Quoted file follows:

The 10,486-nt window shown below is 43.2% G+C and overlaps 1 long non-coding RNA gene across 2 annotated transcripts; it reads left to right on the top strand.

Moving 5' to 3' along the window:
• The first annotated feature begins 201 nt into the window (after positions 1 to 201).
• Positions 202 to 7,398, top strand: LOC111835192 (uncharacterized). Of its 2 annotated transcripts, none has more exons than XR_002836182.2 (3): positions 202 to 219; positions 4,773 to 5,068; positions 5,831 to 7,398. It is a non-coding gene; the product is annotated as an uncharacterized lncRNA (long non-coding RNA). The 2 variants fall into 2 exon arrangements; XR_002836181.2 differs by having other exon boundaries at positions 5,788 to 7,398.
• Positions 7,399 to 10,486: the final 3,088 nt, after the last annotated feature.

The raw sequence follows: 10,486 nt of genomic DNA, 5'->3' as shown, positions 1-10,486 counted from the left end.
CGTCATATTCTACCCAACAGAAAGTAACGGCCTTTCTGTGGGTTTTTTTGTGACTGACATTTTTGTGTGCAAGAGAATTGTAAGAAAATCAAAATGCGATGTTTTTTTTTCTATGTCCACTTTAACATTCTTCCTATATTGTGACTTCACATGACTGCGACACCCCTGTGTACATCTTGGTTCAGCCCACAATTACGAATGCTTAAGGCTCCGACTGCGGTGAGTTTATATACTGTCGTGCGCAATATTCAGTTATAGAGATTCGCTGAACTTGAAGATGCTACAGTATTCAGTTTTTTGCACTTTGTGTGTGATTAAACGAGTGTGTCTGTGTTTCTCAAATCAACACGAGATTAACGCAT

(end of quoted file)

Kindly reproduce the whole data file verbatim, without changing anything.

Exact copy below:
The 10,486-nt window shown below is 43.2% G+C and overlaps 1 long non-coding RNA gene across 2 annotated transcripts; it reads left to right on the top strand.

Moving 5' to 3' along the window:
• The first annotated feature begins 201 nt into the window (after positions 1 to 201).
• Positions 202 to 7,398, top strand: LOC111835192 (uncharacterized). Of its 2 annotated transcripts, none has more exons than XR_002836182.2 (3): positions 202 to 219; positions 4,773 to 5,068; positions 5,831 to 7,398. It is a non-coding gene; the product is annotated as an uncharacterized lncRNA (long non-coding RNA). The 2 variants fall into 2 exon arrangements; XR_002836181.2 differs by having other exon boundaries at positions 5,788 to 7,398.
• Positions 7,399 to 10,486: the final 3,088 nt, after the last annotated feature.

The raw sequence follows: 10,486 nt of genomic DNA, 5'->3' as shown, positions 1-10,486 counted from the left end.
CGTCATATTCTACCCAACAGAAAGTAACGGCCTTTCTGTGGGTTTTTTTGTGACTGACATTTTTGTGTGCAAGAGAATTGTAAGAAAATCAAAATGCGATGTTTTTTTTTCTATGTCCACTTTAACATTCTTCCTATATTGTGACTTCACATGACTGCGACACCCCTGTGTACATCTTGGTTCAGCCCACAATTACGAATGCTTAAGGCTCCGACTGCGGTGAGTTTATATACTGTCGTGCGCAATATTCAGTTATAGAGATTCGCTGAACTTGAAGATGCTACAGTATTCAGTTTTTTGCACTTTGTGTGTGATTAAACGAGTGTGTCTGTGTTTCTCAAATCAACACGAGATTAACGCAT